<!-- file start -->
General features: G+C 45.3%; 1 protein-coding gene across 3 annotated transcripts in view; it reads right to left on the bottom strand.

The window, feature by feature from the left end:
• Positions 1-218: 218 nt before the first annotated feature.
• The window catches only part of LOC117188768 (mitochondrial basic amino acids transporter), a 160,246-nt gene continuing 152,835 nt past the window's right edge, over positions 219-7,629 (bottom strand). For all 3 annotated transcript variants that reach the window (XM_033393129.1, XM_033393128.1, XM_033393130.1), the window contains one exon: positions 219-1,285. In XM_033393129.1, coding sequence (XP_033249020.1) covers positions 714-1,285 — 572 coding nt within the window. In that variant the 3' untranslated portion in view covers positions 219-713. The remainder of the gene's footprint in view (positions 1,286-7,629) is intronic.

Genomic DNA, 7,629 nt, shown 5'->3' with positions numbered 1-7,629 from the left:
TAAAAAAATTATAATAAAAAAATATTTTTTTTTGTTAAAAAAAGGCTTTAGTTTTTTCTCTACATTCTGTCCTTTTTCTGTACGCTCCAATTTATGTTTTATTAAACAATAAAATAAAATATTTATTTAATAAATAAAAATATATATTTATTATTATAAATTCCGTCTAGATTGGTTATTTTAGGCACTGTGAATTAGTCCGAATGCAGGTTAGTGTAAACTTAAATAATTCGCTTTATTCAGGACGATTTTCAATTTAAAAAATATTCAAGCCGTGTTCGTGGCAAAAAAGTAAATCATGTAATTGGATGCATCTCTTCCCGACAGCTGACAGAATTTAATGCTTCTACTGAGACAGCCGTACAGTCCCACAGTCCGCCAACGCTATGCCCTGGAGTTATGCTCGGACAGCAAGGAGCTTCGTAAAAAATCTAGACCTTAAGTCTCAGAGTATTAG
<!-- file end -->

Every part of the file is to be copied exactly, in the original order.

General features: G+C 45.3%; 1 protein-coding gene across 3 annotated transcripts in view; it reads right to left on the bottom strand.

The window, feature by feature from the left end:
• Positions 1-218: 218 nt before the first annotated feature.
• The window catches only part of LOC117188768 (mitochondrial basic amino acids transporter), a 160,246-nt gene continuing 152,835 nt past the window's right edge, over positions 219-7,629 (bottom strand). For all 3 annotated transcript variants that reach the window (XM_033393129.1, XM_033393128.1, XM_033393130.1), the window contains one exon: positions 219-1,285. In XM_033393129.1, coding sequence (XP_033249020.1) covers positions 714-1,285 — 572 coding nt within the window. In that variant the 3' untranslated portion in view covers positions 219-713. The remainder of the gene's footprint in view (positions 1,286-7,629) is intronic.

Genomic DNA, 7,629 nt, shown 5'->3' with positions numbered 1-7,629 from the left:
TAAAAAAATTATAATAAAAAAATATTTTTTTTTGTTAAAAAAAGGCTTTAGTTTTTTCTCTACATTCTGTCCTTTTTCTGTACGCTCCAATTTATGTTTTATTAAACAATAAAATAAAATATTTATTTAATAAATAAAAATATATATTTATTATTATAAATTCCGTCTAGATTGGTTATTTTAGGCACTGTGAATTAGTCCGAATGCAGGTTAGTGTAAACTTAAATAATTCGCTTTATTCAGGACGATTTTCAATTTAAAAAATATTCAAGCCGTGTTCGTGGCAAAAAAGTAAATCATGTAATTGGATGCATCTCTTCCCGACAGCTGACAGAATTTAATGCTTCTACTGAGACAGCCGTACAGTCCCACAGTCCGCCAACGCTATGCCCTGGAGTTATGCTCGGACAGCAAGGAGCTTCGTAAAAAATCTAGACCTTAAGTCTCAGAGTATTAG